Defendant pleaded guilty to two counts of burglary and was sentenced to serve three years on each count. Defendant appeals his conviction. He contends he did not knowingly and intentionally waive his right to counsel; and he contends the trial court erred in sentencing him when he was not represented by counsel. Held:
1. At the time of defendant's plea of guilty, on February 28, 1975, the court conducted a hearing and before pleading to the indictment, defendant was fully advised of his constitutional rights to a speedy and public trial, the right to be tried by a jury, the right to see, hear and question all witnesses against him, the right to present evidence or to remain silent, and the right to have a qualified attorney to defend him before, during and, if necessary, after the trial.
2. Counsel contends that the court failed to explain to the defendant that he had a right to be represented by counsel at the hearing where he pleaded guilty, and that if he had been represented by counsel there, his attorney could have informed defendant of his right to withdraw the plea of guilty. He contends he did not intentionally and knowingly waive his right to counsel, and that the lower court thus committed error, citing Hamilton v. Alabama, 368 U. S. 52 (82 SC 157, 7 LE2d 114). He was entitled to counsel at all stages of his trial and at this hearing. Townsend v. Burke, 334 U. S. 736 (2) (68 SC 1252, 92 LE 1690). But it is clear that at this stage, defendant waived his right to counsel.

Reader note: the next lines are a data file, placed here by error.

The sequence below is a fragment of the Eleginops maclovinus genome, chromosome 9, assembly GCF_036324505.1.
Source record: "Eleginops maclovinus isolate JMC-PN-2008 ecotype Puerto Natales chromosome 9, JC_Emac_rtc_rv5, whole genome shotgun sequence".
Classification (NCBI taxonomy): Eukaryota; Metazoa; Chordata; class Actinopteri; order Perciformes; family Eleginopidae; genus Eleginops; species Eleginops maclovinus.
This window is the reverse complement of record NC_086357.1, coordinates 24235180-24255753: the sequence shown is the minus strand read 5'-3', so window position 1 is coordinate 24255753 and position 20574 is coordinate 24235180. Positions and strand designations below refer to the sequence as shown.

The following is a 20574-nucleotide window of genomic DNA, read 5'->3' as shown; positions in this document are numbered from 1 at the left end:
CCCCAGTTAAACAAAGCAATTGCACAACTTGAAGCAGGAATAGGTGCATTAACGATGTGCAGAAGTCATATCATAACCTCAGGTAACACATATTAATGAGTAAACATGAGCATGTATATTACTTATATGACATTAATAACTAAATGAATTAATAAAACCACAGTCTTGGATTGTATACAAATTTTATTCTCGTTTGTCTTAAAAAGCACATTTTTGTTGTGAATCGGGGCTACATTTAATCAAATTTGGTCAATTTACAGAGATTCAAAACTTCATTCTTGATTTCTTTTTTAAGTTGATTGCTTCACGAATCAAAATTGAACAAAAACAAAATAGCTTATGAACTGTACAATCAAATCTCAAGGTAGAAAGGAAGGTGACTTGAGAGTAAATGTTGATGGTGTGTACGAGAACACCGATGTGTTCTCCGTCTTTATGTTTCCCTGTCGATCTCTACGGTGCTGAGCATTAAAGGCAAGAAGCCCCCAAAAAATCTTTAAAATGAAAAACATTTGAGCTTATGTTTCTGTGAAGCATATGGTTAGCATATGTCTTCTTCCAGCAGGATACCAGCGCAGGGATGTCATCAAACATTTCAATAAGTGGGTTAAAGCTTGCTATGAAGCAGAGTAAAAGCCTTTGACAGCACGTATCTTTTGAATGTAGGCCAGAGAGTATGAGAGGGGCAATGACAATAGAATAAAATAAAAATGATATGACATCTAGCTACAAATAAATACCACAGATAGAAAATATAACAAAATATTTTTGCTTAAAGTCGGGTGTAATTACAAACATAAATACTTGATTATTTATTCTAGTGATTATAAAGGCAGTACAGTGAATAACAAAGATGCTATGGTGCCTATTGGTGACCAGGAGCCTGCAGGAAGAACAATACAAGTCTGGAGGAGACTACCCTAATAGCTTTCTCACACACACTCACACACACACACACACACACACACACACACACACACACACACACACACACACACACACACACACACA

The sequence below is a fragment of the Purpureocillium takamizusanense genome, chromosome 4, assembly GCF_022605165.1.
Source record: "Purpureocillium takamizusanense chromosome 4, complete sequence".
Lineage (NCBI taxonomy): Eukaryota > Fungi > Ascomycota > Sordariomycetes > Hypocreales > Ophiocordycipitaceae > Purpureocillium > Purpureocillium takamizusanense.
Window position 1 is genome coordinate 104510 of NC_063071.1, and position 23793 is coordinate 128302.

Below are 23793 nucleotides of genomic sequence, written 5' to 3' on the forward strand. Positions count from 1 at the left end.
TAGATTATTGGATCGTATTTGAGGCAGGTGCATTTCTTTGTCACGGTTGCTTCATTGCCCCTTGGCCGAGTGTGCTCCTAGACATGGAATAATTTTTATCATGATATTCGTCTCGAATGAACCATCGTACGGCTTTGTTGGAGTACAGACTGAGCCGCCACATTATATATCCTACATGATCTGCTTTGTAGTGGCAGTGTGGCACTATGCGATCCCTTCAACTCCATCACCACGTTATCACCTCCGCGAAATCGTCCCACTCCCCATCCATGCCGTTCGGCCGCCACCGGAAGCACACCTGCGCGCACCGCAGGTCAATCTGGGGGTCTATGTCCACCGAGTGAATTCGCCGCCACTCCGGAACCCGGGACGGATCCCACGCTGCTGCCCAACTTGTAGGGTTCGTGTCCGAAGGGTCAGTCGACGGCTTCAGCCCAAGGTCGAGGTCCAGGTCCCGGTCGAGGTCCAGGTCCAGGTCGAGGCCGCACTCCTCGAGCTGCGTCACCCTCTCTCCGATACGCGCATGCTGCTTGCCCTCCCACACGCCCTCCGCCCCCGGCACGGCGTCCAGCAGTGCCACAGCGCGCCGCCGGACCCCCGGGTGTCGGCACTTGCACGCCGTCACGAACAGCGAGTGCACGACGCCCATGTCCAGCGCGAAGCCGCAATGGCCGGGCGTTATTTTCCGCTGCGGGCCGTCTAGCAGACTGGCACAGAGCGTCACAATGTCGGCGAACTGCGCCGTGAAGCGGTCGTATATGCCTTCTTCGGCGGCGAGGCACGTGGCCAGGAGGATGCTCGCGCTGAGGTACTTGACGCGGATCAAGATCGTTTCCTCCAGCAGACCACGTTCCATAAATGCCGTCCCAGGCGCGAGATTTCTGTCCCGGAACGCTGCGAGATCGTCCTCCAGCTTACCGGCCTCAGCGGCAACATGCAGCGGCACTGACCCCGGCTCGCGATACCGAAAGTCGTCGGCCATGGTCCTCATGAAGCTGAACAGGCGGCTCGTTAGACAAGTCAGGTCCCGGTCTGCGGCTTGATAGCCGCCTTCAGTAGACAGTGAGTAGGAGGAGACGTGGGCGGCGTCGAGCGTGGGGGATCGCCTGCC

3. Under Code 27-1404, the defendant has an absolute right to withdraw the plea of guilty and plead not guilty before judgment is pronounced. After sentence has been pronounced, it is a discretionary matter as to whether the court allows the defendant to withdraw his plea. Smith v. State, 231 Ga. 23 (200 SE2d 119)
4. The first hearing was held on February 28, 1975; the defendant was out of jail and on bond, and was not sentenced until March 31, 1975. At that time, after he was sentenced, he requested appointment of counsel to defend him or appeal his sentence. The court then conducted an indigency hearing to determine his right to have counsel appointed for him and there stated counsel would be appointed for him, and counsel was thereafter appointed for him.
5. While the better practice would be for the court to determine indigency and to appoint counsel if the defendant is indigent before defendant pleads guilty, here it was thoroughly explained to the defendant who was out on bond that he was entitled to a qualified attorney to defend him before, during, and, if necessary, after the trial. The denial of due process by lack of counsel being present when he plead guilty and when he was sentenced was not shown here as was in the case of Townsend v. Burke, 334 U. S. 736 (2), supra.
6. It is clear that defendant waived his right to counsel, and we find that he was not misled, but freely and voluntarily pleaded guilty without hope of reward, knowing he was entitled to counsel should he desire.
7. Defendant did not withdraw his waiver and request counsel at the sentencing stage as has been done in other cases.
William H. Ison, District Attorney, J. W. Bradley, Assistant District Attorney, for appellee.